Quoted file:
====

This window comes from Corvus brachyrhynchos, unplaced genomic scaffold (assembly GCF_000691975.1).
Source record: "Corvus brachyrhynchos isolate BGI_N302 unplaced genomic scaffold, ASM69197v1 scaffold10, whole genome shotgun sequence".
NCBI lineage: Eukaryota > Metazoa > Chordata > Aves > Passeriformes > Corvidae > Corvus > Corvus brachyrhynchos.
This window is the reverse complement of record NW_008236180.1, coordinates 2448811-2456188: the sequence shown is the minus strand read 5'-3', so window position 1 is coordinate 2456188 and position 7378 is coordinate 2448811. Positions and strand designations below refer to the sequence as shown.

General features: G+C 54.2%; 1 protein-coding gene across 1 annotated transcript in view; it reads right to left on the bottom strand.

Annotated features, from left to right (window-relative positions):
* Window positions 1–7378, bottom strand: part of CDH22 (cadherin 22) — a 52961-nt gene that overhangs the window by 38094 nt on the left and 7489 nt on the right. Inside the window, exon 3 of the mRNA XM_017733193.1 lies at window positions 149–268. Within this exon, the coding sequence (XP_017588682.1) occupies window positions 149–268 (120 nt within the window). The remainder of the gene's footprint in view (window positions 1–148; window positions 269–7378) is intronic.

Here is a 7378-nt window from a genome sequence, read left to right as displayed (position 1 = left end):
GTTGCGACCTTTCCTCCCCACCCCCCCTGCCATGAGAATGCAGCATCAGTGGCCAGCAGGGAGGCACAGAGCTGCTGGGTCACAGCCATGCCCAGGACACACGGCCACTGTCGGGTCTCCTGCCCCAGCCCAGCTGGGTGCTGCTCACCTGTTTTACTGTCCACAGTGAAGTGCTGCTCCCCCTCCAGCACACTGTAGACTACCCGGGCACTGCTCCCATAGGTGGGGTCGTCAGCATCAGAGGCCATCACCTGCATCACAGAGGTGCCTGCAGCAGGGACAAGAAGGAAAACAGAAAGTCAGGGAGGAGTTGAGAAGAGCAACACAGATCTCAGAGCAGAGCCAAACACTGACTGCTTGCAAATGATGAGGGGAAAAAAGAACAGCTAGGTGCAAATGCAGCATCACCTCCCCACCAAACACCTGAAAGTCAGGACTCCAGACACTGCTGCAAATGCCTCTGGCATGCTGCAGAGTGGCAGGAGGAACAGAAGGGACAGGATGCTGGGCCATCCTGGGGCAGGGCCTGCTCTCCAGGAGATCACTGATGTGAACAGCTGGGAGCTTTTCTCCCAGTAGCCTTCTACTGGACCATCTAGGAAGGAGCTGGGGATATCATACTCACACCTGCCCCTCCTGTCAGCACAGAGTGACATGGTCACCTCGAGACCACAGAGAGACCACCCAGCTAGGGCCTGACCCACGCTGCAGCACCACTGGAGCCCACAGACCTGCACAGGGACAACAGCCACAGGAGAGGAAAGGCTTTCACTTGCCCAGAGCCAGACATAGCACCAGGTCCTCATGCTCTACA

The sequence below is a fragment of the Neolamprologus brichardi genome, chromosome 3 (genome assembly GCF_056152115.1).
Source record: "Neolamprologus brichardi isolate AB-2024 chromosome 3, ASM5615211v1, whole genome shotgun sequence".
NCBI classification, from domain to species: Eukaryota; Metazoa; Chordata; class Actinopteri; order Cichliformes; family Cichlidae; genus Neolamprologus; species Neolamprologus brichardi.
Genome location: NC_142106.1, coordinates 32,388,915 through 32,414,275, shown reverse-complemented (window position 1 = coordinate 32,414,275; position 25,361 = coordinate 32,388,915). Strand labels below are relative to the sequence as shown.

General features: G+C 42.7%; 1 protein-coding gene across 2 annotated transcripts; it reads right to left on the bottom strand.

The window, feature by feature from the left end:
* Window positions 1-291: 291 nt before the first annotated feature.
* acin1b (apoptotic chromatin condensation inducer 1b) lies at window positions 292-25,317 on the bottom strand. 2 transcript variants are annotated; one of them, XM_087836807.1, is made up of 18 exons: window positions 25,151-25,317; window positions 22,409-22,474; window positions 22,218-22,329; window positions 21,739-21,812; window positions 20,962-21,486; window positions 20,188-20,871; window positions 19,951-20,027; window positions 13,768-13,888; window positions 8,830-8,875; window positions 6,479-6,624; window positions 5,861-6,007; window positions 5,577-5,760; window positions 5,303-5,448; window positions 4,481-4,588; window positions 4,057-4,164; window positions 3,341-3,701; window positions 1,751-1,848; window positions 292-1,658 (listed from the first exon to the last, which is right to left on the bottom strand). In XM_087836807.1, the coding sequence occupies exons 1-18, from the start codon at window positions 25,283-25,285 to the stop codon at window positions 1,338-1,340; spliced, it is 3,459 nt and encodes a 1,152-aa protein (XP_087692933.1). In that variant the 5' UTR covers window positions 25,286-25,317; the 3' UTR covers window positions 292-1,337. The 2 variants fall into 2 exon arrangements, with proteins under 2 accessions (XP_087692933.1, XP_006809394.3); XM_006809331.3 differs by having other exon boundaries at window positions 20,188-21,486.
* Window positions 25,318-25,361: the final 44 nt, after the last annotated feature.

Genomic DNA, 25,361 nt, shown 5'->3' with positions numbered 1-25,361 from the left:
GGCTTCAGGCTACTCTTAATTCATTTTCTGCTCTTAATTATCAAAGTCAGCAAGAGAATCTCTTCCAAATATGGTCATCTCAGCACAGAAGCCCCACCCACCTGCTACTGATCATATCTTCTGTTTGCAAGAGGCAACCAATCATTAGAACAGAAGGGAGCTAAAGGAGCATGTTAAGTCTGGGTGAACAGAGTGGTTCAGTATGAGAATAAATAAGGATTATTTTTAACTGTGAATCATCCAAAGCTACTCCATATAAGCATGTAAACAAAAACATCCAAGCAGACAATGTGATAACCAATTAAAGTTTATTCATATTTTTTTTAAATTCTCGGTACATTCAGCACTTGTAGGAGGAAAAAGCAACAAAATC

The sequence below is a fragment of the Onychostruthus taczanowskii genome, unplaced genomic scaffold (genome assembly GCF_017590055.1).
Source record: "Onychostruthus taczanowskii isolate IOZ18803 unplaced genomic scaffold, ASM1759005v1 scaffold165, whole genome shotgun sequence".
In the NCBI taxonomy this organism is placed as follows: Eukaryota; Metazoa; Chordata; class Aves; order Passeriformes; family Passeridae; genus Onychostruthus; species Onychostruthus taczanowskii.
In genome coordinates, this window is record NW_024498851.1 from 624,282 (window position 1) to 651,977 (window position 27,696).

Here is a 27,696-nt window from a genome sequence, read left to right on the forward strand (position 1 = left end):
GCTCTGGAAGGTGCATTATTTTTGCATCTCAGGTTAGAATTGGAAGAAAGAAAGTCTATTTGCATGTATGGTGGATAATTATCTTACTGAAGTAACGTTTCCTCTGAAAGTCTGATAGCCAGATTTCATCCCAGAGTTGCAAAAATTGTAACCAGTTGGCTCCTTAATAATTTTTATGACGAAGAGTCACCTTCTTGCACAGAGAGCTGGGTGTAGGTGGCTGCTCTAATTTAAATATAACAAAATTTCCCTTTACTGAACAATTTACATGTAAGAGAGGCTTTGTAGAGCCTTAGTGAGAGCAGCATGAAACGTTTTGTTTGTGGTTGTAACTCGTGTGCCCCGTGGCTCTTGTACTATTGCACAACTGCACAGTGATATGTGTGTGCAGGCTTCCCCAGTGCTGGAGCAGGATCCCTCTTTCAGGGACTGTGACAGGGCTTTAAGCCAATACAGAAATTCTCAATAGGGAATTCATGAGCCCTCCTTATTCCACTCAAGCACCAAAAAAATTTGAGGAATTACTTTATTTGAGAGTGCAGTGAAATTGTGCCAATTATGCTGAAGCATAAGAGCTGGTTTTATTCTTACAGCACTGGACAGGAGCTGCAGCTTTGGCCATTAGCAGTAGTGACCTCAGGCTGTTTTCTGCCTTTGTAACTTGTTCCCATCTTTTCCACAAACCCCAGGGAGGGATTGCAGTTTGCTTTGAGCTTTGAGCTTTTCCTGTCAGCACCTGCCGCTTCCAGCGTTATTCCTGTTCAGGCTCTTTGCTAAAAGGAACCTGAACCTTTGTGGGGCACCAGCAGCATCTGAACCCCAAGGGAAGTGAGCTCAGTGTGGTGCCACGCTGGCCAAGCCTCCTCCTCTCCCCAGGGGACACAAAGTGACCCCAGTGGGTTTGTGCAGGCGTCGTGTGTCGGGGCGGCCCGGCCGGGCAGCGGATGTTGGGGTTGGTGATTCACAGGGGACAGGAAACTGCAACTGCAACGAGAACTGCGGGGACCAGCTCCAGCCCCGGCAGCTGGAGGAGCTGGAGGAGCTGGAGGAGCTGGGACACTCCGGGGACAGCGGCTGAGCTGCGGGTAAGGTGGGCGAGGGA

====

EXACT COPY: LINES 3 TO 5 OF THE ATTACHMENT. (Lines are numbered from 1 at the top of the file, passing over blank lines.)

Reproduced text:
NCBI lineage: Eukaryota > Metazoa > Chordata > Aves > Passeriformes > Corvidae > Corvus > Corvus brachyrhynchos.
This window is the reverse complement of record NW_008236180.1, coordinates 2448811-2456188: the sequence shown is the minus strand read 5'-3', so window position 1 is coordinate 2456188 and position 7378 is coordinate 2448811. Positions and strand designations below refer to the sequence as shown.

General features: G+C 54.2%; 1 protein-coding gene across 1 annotated transcript in view; it reads right to left on the bottom strand.